Wednesday, January 19, 2011
Review: Shine (Lauren Myracle)
Author: Lauren Myracle
Genre: YA fiction
Rating: 5 out of 5
Challenges: Mystery/Suspense, Reading from my shelves (does it count if it's digital?); Awesome Authors
FTC Disclosure: I got this book for free from Netgalley
Summary (from the author's website): When her best guy friend falls victim to a vicious hate crime, sixteen-year-old Cat sets out to discover who in her small town did it. Richly atmospheric, this daring mystery mines the secrets of a tightly knit Southern community and examines the strength of will it takes to go against everyone you know in the name of justice.
Against the backdrop of poverty, clannishness, drugs, and intolerance, Myracle has crafted a harrowing coming-of-age tale couched in a deeply intelligent mystery.
Review: This was my first Netgalley book and I really liked it even though I wish I could have downloaded it onto my Kindle. For some reason that wasn't an option so I sat in front of my computer for the better part of today and read the whole book in one day! And, a confession. I have never read a Lauren Myracle book before. How did that happen? Are her others as good as this one?
Myracle did a wonderful job of setting the scene throughout this book: life in poverty, life in the rural deep south, life for teenagers, and life for people living in a small town where the economy has recently gone horribly wrong.
I felt for the characters and got to know them all well: Cat the main girl who is distraught by the hate crime committed against her gay friend, Patrick; Christian, Tommy, and Beef the teenage boys who drink, party, and have gotten involved with Meth since there isn't much else to do; Robert the eleven-year-old who just wants to be accepted by the older kids; and the adults who are trying to hold it all together. Their interactions and conversations are so real and so raw that I felt their anguish, their hurt, and their desire to figure out what happened to their friend.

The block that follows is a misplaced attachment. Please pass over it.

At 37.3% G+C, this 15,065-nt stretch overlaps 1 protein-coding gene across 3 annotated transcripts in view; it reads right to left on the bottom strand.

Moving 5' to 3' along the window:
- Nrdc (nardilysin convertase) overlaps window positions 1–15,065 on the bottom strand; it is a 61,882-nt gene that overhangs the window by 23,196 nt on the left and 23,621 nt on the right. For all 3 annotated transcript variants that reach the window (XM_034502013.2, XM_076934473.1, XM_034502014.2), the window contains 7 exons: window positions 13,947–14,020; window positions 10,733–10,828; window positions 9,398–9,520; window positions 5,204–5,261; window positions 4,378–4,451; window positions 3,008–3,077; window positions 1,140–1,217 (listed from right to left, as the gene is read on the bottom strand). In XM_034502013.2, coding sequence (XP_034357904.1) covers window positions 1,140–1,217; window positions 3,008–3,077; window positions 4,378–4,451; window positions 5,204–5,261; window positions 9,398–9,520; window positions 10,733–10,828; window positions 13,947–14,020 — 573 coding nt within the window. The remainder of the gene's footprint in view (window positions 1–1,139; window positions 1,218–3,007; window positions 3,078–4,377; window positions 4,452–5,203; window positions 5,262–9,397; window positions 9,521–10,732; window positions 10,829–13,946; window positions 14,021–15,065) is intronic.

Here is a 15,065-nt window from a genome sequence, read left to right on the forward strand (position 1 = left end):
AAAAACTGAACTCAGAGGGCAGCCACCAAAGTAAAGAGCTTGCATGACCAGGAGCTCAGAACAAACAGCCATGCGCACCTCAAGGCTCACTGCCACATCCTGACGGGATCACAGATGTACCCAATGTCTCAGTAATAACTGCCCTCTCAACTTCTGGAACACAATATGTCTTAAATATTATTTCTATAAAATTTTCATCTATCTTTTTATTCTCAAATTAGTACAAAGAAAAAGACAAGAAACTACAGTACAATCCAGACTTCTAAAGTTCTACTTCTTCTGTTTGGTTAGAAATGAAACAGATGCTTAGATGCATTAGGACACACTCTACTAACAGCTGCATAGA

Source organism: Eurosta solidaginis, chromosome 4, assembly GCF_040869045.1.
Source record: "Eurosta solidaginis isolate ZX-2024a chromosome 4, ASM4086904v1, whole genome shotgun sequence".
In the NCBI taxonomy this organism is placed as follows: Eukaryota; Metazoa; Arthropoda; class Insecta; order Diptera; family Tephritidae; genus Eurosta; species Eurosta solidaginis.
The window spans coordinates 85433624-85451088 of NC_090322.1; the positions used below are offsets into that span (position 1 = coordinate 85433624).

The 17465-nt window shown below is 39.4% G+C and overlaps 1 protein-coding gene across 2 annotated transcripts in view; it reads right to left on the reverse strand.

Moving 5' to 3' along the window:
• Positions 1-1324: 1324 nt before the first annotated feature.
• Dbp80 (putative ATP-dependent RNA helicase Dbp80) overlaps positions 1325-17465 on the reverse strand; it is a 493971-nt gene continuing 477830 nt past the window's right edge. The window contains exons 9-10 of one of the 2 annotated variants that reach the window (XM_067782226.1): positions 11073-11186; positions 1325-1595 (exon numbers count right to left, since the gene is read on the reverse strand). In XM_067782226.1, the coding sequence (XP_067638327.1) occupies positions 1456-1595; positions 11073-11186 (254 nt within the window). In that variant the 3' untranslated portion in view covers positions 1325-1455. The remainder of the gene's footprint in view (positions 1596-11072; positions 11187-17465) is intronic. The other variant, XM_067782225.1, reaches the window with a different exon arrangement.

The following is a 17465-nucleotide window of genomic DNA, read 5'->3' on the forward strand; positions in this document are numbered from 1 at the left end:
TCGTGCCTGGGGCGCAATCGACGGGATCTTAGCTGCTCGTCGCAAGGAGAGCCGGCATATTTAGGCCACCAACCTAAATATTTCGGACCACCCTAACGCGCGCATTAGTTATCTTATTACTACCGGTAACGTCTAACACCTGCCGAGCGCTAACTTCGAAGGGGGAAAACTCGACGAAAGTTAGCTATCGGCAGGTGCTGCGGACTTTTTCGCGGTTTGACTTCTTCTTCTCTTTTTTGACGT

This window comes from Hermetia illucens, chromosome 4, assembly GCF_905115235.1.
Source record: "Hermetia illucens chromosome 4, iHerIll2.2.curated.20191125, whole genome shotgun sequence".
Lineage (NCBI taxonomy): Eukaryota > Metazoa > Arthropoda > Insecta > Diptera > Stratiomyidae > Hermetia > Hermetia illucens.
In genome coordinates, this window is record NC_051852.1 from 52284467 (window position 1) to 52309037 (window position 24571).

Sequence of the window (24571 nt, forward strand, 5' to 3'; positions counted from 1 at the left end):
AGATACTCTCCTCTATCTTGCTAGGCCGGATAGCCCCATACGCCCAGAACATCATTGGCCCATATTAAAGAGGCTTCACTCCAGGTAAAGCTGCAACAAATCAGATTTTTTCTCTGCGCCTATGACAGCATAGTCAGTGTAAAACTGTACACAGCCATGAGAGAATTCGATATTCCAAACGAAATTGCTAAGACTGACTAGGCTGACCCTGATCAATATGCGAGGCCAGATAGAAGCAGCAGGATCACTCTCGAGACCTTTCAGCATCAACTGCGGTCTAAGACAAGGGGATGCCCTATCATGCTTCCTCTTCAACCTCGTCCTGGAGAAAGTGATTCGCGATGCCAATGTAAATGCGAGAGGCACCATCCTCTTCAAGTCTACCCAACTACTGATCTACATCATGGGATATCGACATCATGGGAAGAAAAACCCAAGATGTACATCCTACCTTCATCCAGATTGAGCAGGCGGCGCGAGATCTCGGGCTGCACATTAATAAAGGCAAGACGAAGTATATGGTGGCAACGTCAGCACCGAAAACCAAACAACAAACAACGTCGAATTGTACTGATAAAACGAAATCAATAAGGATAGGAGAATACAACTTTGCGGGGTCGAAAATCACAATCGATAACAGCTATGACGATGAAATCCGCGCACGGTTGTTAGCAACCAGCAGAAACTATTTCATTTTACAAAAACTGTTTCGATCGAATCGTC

Myracle is no stranger to dealing with tough issues and she tackles many of them in this novel: drugs, drinking, abuse, puberty, homophobia, and religion. But the book is by no means preachy. Issues are laid out before the reader through the lives of this small town's citizens, showing that it takes all types of people to create a community.
Myracle doesn't specify which state this book takes place in, but it's likely to be Georgia or Alabama. The town has only 700 people living in it so the setting is rural! I have never traveled to the south, except for Florida, which I don't really consider southern. I know, I am probably wrong, but it seems so different from the deep south. One of the most significant locations in this book is called Suicide Rock, a place where kids party and jump from the high rocks into the water. I remember doing that when I was in Vermont one summer and it was scary and so much fun! Click to see my updated Google Map.